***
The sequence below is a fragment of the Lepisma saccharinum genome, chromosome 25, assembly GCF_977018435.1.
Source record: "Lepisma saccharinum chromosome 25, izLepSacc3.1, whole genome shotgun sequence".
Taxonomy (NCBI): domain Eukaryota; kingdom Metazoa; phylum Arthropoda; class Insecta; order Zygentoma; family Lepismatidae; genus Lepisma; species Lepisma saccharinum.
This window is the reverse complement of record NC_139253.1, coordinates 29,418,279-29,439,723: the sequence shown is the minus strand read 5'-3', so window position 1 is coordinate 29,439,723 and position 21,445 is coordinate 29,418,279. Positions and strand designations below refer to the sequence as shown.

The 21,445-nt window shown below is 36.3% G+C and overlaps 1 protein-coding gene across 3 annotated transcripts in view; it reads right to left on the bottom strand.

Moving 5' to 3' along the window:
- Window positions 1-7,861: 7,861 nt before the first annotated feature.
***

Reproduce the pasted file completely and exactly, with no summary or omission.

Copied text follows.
The sequence below is a fragment of the Lepisma saccharinum genome, chromosome 25, assembly GCF_977018435.1.
Source record: "Lepisma saccharinum chromosome 25, izLepSacc3.1, whole genome shotgun sequence".
Taxonomy (NCBI): domain Eukaryota; kingdom Metazoa; phylum Arthropoda; class Insecta; order Zygentoma; family Lepismatidae; genus Lepisma; species Lepisma saccharinum.
This window is the reverse complement of record NC_139253.1, coordinates 29,418,279-29,439,723: the sequence shown is the minus strand read 5'-3', so window position 1 is coordinate 29,439,723 and position 21,445 is coordinate 29,418,279. Positions and strand designations below refer to the sequence as shown.

The 21,445-nt window shown below is 36.3% G+C and overlaps 1 protein-coding gene across 3 annotated transcripts in view; it reads right to left on the bottom strand.

Moving 5' to 3' along the window:
- Window positions 1-7,861: 7,861 nt before the first annotated feature.